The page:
Debra Fine, who survived being shot five times by the gunman, calls for greater focus on mental health services at Brady Campaign-sponsored event
By Gary Walker
Dozens of families who have been impacted by gun violence attended an interfaith service at St. Monica’s Catholic Church on Saturday honoring victims of last year’s deadly shooting spree that ended at Santa Monica College.
Marking exactly one year since the June 7, 2013, rampage that killed six people including gunman John Zawahri, the service was organized by the Los Angeles Chapter of the Brady Campaign to Prevent Gun Violence.
Attendees included Debra Fine, a nonprofit executive who survived being shot five times by Zawahri.
Fine, 49, was driving down a side street off Pico Boulevard when she saw Zawahri — who had just killed his father and brother and set their home in the 2000 block of Yorkshire Avenue on fire — pointing his semi-automatic rifle at another driver. Zawahri sprayed Fine’s car with bullets as she stepped on the gas to put her sedan between the shooter and his potential victim.
While she does not oppose the Brady Campaign’s advocacy for gun control laws, Fine, who has since started a foundation to assist victims of violent crime, took the somber anniversary to call attention to the need for greater mental health resources.
“I’m taking the front line on the importance of mental health and the lack of resources for mental health services. I’m also going because I want to see face-to-face some of the people who are still going through so much trauma and I hope everyone puts that first above everything else,” Fine said prior to the service. “I want to support anyone who lost loved ones that day, people who are still facing the effects of [the shootings].”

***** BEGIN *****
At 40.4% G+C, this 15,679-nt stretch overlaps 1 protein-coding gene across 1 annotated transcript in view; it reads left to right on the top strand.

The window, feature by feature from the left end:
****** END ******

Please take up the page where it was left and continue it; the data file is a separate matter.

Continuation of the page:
Assemblyman Richard Bloom (D- Santa Monica), who also attended the ceremony, acknowledged that mental health services are severely underfunded.
“Unfortunately [state legislators] really cut back on mental health services across the board. I think we need to bring those services back in a smart and cost-effective way, but it’s a challenge right now because we’re trying fund education as well as a lot of other priorities,” Bloom said.
Suzanne Verge, the Brady Campaign’s Los Angeles chapter president, said she was moved during a moment of the ceremony in which dozens of people got up to ring a bell for loved ones they had lost to gun violence.
Verge, a Santa Monica resident, has also been touched by tragedy involving firearms. In 1978, Verge’s 18-year-old brother was murdered just before Christmas.
“I, too, am a member of a club to which nobody wants to belong,” she said.
Verge said she believes a focus on the mental health side of the gun violence epidemic is the best way to galvanize public opinion and appeal to lawmakers whom she described as caught in a “stranglehold” of the powerful National Riffle Assn.
“[Gun reform] has to be reframed to a public health approach, in my opinion,” Verge said. “We’ll never get gun reform by trying to out-lobby or outspend the NRA.”
Fine, who had her fifth and final shooting-related surgery last week, said her slow recovery has not prevented her from building on her traumatic experience to begin a new phase of her life.
She founded the victims services nonprofit FineLine Foundation three months after the shooting.
“Being with people who have suffered some of the same tragedies allows you to understand these situations better and to offer help to them,” Fine said.
Fine, who was driving home from a voice lesson when she encountered Zawahri, has also relied on singing to help her along in her recovery. She recently released an album called “By Design.”
“Music has absolutely been my saving grace. I know for some people it’s writing or meditation, but for me it has absolutely been music,” she said. “[The shooting] changed my life in many ways. If it hadn’t happened, I don’t think that I would have taken the time to figure out what the next step in my life would have been.”